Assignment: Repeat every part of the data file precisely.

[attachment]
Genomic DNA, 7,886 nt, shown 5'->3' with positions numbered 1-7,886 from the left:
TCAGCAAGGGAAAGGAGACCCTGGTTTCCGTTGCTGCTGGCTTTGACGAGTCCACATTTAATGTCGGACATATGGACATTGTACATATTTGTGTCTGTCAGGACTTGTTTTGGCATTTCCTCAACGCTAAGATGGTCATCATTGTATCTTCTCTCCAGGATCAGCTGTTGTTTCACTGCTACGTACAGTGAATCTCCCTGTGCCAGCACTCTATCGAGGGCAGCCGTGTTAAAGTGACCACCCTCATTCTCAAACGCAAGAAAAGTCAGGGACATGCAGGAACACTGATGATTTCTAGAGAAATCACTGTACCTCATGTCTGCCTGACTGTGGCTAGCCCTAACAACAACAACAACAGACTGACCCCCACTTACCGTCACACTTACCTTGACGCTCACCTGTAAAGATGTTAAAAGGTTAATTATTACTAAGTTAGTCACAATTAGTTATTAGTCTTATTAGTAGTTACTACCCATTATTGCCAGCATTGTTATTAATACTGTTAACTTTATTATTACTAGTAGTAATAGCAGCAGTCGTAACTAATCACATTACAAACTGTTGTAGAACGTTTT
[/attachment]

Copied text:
Genomic DNA, 7,886 nt, shown 5'->3' with positions numbered 1-7,886 from the left:
TCAGCAAGGGAAAGGAGACCCTGGTTTCCGTTGCTGCTGGCTTTGACGAGTCCACATTTAATGTCGGACATATGGACATTGTACATATTTGTGTCTGTCAGGACTTGTTTTGGCATTTCCTCAACGCTAAGATGGTCATCATTGTATCTTCTCTCCAGGATCAGCTGTTGTTTCACTGCTACGTACAGTGAATCTCCCTGTGCCAGCACTCTATCGAGGGCAGCCGTGTTAAAGTGACCACCCTCATTCTCAAACGCAAGAAAAGTCAGGGACATGCAGGAACACTGATGATTTCTAGAGAAATCACTGTACCTCATGTCTGCCTGACTGTGGCTAGCCCTAACAACAACAACAACAGACTGACCCCCACTTACCGTCACACTTACCTTGACGCTCACCTGTAAAGATGTTAAAAGGTTAATTATTACTAAGTTAGTCACAATTAGTTATTAGTCTTATTAGTAGTTACTACCCATTATTGCCAGCATTGTTATTAATACTGTTAACTTTATTATTACTAGTAGTAATAGCAGCAGTCGTAACTAATCACATTACAAACTGTTGTAGAACGTTTT